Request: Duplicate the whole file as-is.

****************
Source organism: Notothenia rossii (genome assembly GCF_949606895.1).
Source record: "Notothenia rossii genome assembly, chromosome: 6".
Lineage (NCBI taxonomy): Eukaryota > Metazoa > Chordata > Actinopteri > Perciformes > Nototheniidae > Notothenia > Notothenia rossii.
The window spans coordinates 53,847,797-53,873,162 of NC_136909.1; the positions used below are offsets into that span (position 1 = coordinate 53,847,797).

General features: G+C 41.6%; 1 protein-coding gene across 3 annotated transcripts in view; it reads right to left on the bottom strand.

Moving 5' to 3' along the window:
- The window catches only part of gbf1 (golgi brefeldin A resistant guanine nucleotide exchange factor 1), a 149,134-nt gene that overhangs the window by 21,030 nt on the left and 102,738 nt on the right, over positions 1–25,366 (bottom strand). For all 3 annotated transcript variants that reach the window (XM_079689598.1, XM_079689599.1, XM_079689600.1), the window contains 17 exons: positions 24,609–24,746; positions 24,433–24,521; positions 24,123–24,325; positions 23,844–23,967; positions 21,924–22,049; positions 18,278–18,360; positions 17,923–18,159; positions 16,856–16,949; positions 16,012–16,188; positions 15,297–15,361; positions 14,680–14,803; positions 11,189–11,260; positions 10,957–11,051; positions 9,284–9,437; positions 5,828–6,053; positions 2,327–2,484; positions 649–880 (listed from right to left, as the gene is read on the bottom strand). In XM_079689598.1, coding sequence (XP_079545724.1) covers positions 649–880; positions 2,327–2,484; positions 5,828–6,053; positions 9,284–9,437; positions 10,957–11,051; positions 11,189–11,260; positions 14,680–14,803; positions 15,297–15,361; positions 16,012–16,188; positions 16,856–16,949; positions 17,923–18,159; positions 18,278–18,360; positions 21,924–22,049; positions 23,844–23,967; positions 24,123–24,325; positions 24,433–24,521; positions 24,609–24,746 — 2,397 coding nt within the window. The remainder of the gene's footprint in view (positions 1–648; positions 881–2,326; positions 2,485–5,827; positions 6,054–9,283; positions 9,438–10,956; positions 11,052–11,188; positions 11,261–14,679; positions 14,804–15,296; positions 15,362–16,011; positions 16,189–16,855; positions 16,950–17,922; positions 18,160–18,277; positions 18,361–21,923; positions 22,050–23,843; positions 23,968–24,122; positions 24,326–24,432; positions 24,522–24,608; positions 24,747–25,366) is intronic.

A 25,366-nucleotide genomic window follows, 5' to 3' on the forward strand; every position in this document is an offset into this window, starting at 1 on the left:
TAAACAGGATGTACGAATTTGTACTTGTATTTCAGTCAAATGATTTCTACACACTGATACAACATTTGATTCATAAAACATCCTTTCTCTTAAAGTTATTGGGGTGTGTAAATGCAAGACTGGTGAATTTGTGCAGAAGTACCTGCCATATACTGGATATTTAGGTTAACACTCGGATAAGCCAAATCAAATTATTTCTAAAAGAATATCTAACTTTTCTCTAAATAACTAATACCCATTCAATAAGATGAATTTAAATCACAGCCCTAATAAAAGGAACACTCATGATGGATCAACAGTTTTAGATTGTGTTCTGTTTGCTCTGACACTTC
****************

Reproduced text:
Source organism: Notothenia rossii (genome assembly GCF_949606895.1).
Source record: "Notothenia rossii genome assembly, chromosome: 6".
Lineage (NCBI taxonomy): Eukaryota > Metazoa > Chordata > Actinopteri > Perciformes > Nototheniidae > Notothenia > Notothenia rossii.
The window spans coordinates 53,847,797-53,873,162 of NC_136909.1; the positions used below are offsets into that span (position 1 = coordinate 53,847,797).

General features: G+C 41.6%; 1 protein-coding gene across 3 annotated transcripts in view; it reads right to left on the bottom strand.

Moving 5' to 3' along the window:
- The window catches only part of gbf1 (golgi brefeldin A resistant guanine nucleotide exchange factor 1), a 149,134-nt gene that overhangs the window by 21,030 nt on the left and 102,738 nt on the right, over positions 1–25,366 (bottom strand). For all 3 annotated transcript variants that reach the window (XM_079689598.1, XM_079689599.1, XM_079689600.1), the window contains 17 exons: positions 24,609–24,746; positions 24,433–24,521; positions 24,123–24,325; positions 23,844–23,967; positions 21,924–22,049; positions 18,278–18,360; positions 17,923–18,159; positions 16,856–16,949; positions 16,012–16,188; positions 15,297–15,361; positions 14,680–14,803; positions 11,189–11,260; positions 10,957–11,051; positions 9,284–9,437; positions 5,828–6,053; positions 2,327–2,484; positions 649–880 (listed from right to left, as the gene is read on the bottom strand). In XM_079689598.1, coding sequence (XP_079545724.1) covers positions 649–880; positions 2,327–2,484; positions 5,828–6,053; positions 9,284–9,437; positions 10,957–11,051; positions 11,189–11,260; positions 14,680–14,803; positions 15,297–15,361; positions 16,012–16,188; positions 16,856–16,949; positions 17,923–18,159; positions 18,278–18,360; positions 21,924–22,049; positions 23,844–23,967; positions 24,123–24,325; positions 24,433–24,521; positions 24,609–24,746 — 2,397 coding nt within the window. The remainder of the gene's footprint in view (positions 1–648; positions 881–2,326; positions 2,485–5,827; positions 6,054–9,283; positions 9,438–10,956; positions 11,052–11,188; positions 11,261–14,679; positions 14,804–15,296; positions 15,362–16,011; positions 16,189–16,855; positions 16,950–17,922; positions 18,160–18,277; positions 18,361–21,923; positions 22,050–23,843; positions 23,968–24,122; positions 24,326–24,432; positions 24,522–24,608; positions 24,747–25,366) is intronic.

A 25,366-nucleotide genomic window follows, 5' to 3' on the forward strand; every position in this document is an offset into this window, starting at 1 on the left:
TAAACAGGATGTACGAATTTGTACTTGTATTTCAGTCAAATGATTTCTACACACTGATACAACATTTGATTCATAAAACATCCTTTCTCTTAAAGTTATTGGGGTGTGTAAATGCAAGACTGGTGAATTTGTGCAGAAGTACCTGCCATATACTGGATATTTAGGTTAACACTCGGATAAGCCAAATCAAATTATTTCTAAAAGAATATCTAACTTTTCTCTAAATAACTAATACCCATTCAATAAGATGAATTTAAATCACAGCCCTAATAAAAGGAACACTCATGATGGATCAACAGTTTTAGATTGTGTTCTGTTTGCTCTGACACTTC